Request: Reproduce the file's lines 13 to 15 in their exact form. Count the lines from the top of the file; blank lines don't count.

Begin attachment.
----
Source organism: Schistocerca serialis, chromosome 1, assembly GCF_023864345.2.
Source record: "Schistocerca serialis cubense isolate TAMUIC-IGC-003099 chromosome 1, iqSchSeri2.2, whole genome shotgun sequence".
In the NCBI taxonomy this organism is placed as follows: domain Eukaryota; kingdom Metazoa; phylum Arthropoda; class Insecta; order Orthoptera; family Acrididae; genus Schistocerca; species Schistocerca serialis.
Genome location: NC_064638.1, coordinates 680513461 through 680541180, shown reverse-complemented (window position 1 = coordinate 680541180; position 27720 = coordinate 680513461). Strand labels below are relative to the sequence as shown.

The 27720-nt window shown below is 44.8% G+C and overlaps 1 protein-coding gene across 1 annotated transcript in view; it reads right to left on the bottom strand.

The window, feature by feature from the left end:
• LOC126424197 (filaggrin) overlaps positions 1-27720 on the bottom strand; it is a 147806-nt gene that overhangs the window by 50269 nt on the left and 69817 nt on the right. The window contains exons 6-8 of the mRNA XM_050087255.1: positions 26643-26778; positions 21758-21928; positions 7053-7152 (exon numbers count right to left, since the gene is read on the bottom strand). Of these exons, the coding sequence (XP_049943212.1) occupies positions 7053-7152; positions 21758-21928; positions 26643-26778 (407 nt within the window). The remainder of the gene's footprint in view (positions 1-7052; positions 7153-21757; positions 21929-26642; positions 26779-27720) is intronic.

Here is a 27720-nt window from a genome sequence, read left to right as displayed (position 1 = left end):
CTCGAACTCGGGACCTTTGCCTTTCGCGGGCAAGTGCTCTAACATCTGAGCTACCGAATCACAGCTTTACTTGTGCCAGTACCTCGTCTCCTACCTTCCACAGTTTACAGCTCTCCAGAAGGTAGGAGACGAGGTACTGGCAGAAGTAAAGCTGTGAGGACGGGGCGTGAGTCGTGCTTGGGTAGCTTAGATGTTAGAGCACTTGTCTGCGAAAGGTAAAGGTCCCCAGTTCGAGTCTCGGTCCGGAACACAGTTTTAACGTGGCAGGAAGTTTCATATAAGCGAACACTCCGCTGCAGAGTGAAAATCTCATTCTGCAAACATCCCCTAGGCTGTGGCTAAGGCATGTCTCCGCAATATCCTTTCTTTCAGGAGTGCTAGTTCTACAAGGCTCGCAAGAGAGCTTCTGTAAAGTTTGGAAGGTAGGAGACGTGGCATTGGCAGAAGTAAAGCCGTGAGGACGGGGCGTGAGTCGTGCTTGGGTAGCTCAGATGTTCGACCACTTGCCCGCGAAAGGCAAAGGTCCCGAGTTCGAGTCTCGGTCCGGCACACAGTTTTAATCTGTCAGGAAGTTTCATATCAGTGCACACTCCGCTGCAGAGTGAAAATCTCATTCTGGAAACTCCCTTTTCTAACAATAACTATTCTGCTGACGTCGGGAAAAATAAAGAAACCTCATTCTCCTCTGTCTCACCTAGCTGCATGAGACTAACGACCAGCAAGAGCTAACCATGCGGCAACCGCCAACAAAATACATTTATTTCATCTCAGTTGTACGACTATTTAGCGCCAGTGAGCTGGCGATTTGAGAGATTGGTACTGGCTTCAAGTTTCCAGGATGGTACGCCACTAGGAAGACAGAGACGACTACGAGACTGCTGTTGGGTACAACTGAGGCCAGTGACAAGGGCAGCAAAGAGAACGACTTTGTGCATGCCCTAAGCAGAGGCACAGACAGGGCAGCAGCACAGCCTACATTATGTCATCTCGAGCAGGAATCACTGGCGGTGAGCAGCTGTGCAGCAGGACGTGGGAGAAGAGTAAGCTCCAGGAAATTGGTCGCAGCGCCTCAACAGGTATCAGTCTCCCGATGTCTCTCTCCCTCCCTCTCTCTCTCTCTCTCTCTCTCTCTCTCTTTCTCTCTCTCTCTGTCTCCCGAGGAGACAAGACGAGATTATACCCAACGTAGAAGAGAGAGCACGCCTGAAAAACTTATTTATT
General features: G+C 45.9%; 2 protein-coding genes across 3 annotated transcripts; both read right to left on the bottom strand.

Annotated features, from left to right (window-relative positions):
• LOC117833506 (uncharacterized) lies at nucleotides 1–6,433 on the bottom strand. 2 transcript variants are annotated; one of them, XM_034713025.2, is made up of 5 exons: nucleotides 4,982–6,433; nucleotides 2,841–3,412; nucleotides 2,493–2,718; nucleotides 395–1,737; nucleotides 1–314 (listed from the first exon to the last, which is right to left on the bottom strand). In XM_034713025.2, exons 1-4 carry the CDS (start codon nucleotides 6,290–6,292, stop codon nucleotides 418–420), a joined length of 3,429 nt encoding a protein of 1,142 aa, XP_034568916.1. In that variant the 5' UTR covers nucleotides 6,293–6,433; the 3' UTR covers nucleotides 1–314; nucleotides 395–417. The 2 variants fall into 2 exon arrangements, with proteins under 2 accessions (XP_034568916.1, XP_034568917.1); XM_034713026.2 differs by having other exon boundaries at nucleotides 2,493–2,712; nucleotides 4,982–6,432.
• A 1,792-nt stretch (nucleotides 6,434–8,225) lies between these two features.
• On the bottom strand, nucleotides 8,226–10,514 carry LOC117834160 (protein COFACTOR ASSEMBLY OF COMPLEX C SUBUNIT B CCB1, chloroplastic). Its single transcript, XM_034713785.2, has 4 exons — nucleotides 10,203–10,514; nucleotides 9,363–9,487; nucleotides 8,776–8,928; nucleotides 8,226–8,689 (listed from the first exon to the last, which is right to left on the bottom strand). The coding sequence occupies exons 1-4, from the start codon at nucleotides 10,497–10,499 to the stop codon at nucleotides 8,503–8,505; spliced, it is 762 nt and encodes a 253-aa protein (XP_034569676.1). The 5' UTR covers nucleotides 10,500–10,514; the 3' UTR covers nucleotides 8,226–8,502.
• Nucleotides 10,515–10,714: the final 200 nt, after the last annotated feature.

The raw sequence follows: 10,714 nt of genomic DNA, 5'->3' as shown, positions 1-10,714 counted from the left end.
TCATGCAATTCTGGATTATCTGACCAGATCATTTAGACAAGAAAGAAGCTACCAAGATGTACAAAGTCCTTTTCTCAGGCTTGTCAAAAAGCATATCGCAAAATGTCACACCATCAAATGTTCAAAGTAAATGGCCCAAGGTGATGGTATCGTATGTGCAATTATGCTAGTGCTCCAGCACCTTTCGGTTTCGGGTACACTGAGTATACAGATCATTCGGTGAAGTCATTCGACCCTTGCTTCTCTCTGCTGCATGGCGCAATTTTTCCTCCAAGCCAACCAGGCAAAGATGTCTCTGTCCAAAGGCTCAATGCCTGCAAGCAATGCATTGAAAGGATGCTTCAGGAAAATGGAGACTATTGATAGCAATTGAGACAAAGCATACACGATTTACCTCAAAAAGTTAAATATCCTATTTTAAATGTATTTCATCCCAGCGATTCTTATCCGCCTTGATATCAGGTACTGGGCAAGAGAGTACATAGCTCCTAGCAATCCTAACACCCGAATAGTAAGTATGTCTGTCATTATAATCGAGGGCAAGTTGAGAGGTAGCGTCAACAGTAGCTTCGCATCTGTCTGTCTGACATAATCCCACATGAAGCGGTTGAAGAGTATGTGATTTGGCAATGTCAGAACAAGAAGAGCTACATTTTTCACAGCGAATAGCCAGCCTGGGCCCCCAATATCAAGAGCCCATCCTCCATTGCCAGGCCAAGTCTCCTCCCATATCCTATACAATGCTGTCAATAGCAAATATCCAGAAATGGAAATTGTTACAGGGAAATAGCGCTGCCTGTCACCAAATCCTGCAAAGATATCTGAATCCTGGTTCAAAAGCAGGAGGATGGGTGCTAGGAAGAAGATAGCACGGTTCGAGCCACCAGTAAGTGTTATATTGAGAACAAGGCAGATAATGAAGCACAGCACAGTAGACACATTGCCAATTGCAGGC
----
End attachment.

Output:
• A 1,792-nt stretch (nucleotides 6,434–8,225) lies between these two features.
• On the bottom strand, nucleotides 8,226–10,514 carry LOC117834160 (protein COFACTOR ASSEMBLY OF COMPLEX C SUBUNIT B CCB1, chloroplastic). Its single transcript, XM_034713785.2, has 4 exons — nucleotides 10,203–10,514; nucleotides 9,363–9,487; nucleotides 8,776–8,928; nucleotides 8,226–8,689 (listed from the first exon to the last, which is right to left on the bottom strand). The coding sequence occupies exons 1-4, from the start codon at nucleotides 10,497–10,499 to the stop codon at nucleotides 8,503–8,505; spliced, it is 762 nt and encodes a 253-aa protein (XP_034569676.1). The 5' UTR covers nucleotides 10,500–10,514; the 3' UTR covers nucleotides 8,226–8,502.
• Nucleotides 10,515–10,714: the final 200 nt, after the last annotated feature.